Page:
Flight to quality

Among the many takeaways from the Program Manager 2023 Conference & Awards event in New York City last week there were arguably two that resonated and could be applied across all the topics for discussion on the day.

One was the imperative for the sector not to “XXXX” it up, as some have put it. The other was that there is a flight to quality becoming visible in almost every area of the business in response to a shift in dynamics, most notably with the tightening reinsurance market and more challenging financing environment.

As we have reported at length since launching Program Manager a couple of years ago, the sector has been on a tear that in recent years has been largely unchecked.

But a couple of public missteps within the MGA and fronting space in the last six months, together with external headwinds, have focused minds on making sure standards don’t slip and that the future of the sector is secured and lessons of the past are adhered to.

Our morning keynotes – K2’s Bob Kimmel and BMS Re’s Pete Chandler – both stressed the importance of stewardship of capital for MGAs especially and an emphasis on underwriting profits.

Kimmel warned that MGAs could become a “dirty word” again if they have grown too fast in long-tail lines of business.

And Chandler said the sector must seize its opportunity. “Let’s not shoot ourselves in the foot on this one … let’s be great stewards of this product, of this marketplace and make sure that we take it and put it to good work because now is the time.”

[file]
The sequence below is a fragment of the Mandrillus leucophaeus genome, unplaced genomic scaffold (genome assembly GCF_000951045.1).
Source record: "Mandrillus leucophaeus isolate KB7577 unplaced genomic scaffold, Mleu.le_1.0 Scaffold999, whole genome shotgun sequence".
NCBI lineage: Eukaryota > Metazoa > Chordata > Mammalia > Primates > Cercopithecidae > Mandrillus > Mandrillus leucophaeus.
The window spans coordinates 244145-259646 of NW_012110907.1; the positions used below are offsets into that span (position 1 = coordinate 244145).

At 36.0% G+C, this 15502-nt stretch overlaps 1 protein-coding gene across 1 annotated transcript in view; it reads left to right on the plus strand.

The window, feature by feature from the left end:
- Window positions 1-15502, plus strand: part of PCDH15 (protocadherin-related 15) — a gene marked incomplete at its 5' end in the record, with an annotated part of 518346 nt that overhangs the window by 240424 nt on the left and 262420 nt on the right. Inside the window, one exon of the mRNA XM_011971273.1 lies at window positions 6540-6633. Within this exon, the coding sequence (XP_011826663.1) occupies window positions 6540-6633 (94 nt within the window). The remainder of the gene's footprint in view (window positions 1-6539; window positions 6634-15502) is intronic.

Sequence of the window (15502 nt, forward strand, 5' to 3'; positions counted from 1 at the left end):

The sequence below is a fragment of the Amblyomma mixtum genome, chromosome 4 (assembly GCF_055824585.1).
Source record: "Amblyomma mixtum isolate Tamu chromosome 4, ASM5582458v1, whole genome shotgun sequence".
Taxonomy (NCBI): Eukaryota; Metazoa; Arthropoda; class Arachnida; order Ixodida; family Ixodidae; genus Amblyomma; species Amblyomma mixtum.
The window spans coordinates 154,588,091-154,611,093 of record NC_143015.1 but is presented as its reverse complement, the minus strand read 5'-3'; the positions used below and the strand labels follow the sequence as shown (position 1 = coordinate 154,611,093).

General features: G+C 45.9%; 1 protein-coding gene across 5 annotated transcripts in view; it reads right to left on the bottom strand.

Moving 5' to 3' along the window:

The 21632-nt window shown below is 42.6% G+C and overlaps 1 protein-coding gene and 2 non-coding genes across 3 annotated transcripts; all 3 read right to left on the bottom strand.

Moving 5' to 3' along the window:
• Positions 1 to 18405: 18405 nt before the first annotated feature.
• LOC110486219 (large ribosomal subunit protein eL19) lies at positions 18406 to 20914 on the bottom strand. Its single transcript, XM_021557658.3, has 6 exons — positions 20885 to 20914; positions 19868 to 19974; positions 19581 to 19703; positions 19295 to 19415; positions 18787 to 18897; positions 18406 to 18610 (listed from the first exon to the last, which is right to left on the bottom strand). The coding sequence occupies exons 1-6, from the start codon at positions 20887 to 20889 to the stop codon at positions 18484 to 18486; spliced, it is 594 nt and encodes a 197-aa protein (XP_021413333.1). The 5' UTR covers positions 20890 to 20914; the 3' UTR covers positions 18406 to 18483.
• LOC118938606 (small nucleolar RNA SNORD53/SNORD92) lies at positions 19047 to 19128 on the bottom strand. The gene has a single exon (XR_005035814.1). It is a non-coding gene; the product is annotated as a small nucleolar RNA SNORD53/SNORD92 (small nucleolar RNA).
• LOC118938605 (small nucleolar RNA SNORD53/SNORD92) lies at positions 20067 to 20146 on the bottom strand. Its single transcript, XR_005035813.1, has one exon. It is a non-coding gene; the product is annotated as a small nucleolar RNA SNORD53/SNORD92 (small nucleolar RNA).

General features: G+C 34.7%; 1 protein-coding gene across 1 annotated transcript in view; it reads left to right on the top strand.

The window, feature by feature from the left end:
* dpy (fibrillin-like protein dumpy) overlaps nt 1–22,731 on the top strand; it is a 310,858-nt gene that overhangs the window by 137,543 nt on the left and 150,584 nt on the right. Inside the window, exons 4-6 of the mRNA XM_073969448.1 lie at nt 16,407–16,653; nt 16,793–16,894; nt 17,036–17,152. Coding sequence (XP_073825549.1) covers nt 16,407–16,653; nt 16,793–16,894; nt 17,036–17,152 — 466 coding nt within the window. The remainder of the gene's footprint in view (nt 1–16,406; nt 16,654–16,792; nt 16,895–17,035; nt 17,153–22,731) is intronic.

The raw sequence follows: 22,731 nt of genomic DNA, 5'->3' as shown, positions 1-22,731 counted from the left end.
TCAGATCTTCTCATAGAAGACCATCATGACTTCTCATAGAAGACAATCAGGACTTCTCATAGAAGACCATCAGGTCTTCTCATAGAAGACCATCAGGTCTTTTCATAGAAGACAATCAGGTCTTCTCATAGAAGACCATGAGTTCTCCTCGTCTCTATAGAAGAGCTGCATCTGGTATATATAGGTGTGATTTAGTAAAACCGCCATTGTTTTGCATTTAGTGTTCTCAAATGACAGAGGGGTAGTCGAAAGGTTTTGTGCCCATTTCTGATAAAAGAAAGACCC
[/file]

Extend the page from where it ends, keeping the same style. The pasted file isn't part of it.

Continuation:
The theme continued across panel discussions that followed during the morning session.

Although there continued to be a bullish view of the sector’s prospects, panellists were quick to highlight the need for a flight to quality.

Clear Blue president and CEO Jerome Breslin said it was not so long ago when MGA business was a “four-letter word”, with a confluence of bad events and bad actors.

He warned the sector could return to those dark days if it doesn’t encourage a flight to quality.

“In a harder market, more challenging programs are going to have a hard time finding capacity. They may need to go away or shrink dramatically and that probably needs to happen because the underwriting needs to get better,” said the executive.

Property and casualty

The capacity challenges in property cat have been widely reported, but panellists also raised concerns about casualty business being underwritten by MGAs.

Liberty Mutual’s Tracey Sharis suggested loss costs are “far outstripping” the 8 percent average rate increases for the business, as she pointed to courts reopening with a vengeance.

“For those of you who are backed by outside investors or owned by a significant parent company, another buyer beware: getting behind on your awareness of what’s going on with your long-tail business is going to create a very challenging outcome,” she cautioned.

MGAs that can demonstrate a track record and are firmly in control of their underwriting are likely to benefit in an environment where capacity providers are being more selective about the deployment of their capacity.

In the overcrowded fronting space, a flight to quality is also expected, with a focus on “operational excellence” and tight controls. There is already anecdotal evidence of some of the larger MGA platforms looking to focus their relationships with larger, financially stronger fronting carriers.

And M&A activity too is likely to be driven by separating the best from the rest, and finding partners that can provide quality underwriting results, participants in a later panel said – especially with fewer active buyers.